Funding for service expansion was allocated to HSDAs on the basis of an EHSDI funding allocation model. This methodology was agreed on and endorsed by the NT AHF. This involved establishing a per capita EHSDI funding benchmark for each proposed HSDA which was determined by multiplying the national average MBS payment with an agreed remoteness factor, fluency in English language factor and NT cost of service delivery factor for each HSDA. The sum of these factors created the final benchmark. This formula was developed as a means to distribute the available EHSDI funding equitably among the HSDAs, rather than representing the total amount of funding required by each area.

The benchmark methodology was used by the NT AHF to determine which regions were prioritised for additional funding. The per capita figure was compared to existing levels of funding from all sources (including both Australian Government and NT Government recurrent funding) to determine final allocations. HSDAs that received existing funding equal to or higher than the EHSDI benchmark (Borroloola, Darwin Rural and Katherine West in 2008–09 and Darwin Rural in 2009–10) did not receive any additional funding. Central Australia and East Arnhem received the bulk of the EHSDI funding (24.1 and 28.6 per cent respectively in 2008–09; 26.8 and 27.8 per cent in 2009–10) due in a large part to the higher population of these areas. Table 39 shows the distribution of funding by HSDA.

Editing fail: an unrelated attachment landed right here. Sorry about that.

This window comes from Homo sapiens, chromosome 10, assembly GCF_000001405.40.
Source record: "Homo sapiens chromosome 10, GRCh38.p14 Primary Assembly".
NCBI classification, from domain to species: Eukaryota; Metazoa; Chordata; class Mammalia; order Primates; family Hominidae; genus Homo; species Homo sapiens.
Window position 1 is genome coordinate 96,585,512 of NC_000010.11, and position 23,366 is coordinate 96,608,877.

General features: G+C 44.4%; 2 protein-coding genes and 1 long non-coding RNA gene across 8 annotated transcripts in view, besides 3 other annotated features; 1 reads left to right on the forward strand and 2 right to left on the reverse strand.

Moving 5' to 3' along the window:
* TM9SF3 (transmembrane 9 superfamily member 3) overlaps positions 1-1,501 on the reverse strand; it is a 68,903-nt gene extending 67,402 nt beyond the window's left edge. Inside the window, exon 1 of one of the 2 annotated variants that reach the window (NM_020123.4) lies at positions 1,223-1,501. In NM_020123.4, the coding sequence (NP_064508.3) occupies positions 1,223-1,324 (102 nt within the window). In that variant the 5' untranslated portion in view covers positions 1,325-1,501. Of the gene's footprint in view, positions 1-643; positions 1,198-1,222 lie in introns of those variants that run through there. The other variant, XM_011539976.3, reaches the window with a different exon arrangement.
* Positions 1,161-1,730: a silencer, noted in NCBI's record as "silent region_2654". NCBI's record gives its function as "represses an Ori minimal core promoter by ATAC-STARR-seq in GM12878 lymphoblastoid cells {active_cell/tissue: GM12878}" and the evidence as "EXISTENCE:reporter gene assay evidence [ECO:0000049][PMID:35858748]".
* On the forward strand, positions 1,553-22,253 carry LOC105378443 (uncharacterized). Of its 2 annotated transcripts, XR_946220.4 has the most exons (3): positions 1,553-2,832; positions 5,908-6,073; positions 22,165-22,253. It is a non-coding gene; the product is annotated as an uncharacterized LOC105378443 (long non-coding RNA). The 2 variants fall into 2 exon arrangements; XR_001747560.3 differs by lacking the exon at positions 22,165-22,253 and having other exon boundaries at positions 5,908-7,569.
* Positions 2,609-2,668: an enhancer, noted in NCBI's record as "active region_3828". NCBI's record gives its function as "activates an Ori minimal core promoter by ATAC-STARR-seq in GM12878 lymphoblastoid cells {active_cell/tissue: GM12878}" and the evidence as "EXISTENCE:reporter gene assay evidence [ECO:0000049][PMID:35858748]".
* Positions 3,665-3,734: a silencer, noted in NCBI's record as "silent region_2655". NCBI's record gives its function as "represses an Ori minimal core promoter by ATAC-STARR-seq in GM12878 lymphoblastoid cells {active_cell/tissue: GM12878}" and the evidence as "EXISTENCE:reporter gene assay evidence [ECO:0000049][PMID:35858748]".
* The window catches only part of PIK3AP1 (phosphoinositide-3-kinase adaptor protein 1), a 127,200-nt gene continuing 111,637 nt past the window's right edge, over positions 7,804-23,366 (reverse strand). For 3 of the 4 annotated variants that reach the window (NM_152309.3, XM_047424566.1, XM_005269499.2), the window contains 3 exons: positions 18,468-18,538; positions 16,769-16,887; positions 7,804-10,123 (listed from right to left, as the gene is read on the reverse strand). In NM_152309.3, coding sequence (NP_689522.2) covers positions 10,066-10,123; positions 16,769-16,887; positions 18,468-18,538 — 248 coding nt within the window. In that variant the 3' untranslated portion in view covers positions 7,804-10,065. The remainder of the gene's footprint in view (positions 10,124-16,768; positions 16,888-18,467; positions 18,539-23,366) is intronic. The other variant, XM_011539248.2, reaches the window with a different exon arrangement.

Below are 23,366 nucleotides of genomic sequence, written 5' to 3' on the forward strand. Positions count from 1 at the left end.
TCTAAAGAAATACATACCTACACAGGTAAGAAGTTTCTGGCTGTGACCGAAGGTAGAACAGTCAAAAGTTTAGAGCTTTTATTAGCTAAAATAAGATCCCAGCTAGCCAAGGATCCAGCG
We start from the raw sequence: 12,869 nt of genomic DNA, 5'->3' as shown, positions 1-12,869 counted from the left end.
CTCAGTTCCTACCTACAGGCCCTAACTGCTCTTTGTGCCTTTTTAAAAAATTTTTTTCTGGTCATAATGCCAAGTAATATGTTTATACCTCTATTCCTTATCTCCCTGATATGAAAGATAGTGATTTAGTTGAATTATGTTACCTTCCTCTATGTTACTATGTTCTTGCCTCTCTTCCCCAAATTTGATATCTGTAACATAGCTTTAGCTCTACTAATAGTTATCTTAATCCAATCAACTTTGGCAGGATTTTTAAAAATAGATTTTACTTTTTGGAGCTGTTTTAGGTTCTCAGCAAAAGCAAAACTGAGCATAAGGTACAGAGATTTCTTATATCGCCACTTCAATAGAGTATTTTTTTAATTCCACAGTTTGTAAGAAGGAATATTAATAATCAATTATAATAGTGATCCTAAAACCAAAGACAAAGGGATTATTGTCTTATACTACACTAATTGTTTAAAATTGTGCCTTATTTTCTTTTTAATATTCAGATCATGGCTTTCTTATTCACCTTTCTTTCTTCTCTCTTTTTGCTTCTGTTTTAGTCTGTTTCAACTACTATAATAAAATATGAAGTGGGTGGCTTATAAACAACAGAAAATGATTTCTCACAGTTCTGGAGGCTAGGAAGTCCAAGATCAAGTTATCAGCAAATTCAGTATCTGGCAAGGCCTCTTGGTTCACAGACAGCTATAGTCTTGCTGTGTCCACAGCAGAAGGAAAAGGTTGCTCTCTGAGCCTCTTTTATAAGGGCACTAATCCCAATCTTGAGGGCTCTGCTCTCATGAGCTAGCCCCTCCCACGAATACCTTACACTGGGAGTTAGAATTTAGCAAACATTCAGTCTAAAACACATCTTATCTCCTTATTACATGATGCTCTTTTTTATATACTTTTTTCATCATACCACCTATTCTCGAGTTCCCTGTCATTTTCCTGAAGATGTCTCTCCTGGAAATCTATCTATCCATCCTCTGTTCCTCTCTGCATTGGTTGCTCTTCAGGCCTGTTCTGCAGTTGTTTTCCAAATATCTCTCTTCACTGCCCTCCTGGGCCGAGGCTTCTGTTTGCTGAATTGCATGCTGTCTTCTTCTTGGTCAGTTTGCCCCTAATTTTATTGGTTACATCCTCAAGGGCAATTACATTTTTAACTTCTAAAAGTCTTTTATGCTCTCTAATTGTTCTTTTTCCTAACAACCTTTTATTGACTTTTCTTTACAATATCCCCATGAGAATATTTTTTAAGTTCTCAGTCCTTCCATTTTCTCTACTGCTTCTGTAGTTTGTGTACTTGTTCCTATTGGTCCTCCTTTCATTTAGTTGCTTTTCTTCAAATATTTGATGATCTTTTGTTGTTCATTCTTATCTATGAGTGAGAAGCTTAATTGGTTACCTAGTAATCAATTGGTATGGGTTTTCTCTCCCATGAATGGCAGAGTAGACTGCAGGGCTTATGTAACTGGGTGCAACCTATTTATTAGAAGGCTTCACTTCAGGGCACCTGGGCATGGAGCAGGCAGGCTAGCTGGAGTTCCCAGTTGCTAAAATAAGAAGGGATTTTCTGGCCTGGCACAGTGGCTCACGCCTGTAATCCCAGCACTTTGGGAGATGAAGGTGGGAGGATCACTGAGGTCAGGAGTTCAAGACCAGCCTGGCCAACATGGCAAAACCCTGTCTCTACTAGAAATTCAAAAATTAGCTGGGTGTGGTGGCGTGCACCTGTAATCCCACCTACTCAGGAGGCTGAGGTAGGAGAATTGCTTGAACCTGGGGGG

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Table 39: Total EHSDI service expansion funding by HSDA (2008–10)
HSDA
Estimated 
resident population (2006 census)
Funding 2008-09
Funding 2009-10
Amount(a)
Per cent
Amount(a)
Per cent
Alice Springs Urban
5,637
$911,623
5.2
$744,290
2.7
Barkly
3,902
$1,029,219
5.9
$2,060,003
7.5
Borroloola
1,204
$0
0.0
$398,024
1.5
Central Australia
10,633
$4,216,791
24.1
$7,359,498
26.8
Darwin Rural
1,067
$0
0.0
$0
0.0
Darwin Urban
1,694(b)
$489,181
2.8
$868,400
3.2
East Arnhem
9,929
$4,999,083
28.6
$7,620,290
27.8
Katherine East
3,687
$671,617
3.8
$1,674,911
6.1
Katherine Urban
2,775
$1,044,899
6.0
$1,044,899
3.8
Katherine West
2,420
$0
0.0
$747,766
2.7
Maningrida
2,577
$1,465,907
8.4
$1,817,936
6.6
Tiwi
2,256
$833,398
4.8
$852,292
3.1
Top End West
3,275
$840,717
4.8
$956,016
3.5
West Arnhem
2,350
$997,076
5.7
$1,291,965
4.7
Total
53,406
$17,499,511
100.0
$27,436,290
100.0

(a) Regional allocation amounts differ from actual expenditure and from the NT total allocation amounts discussed earlier.
(b) This only includes the population within the NTER prescribed communities (i.e. residents of town camps and not the total Indigenous population).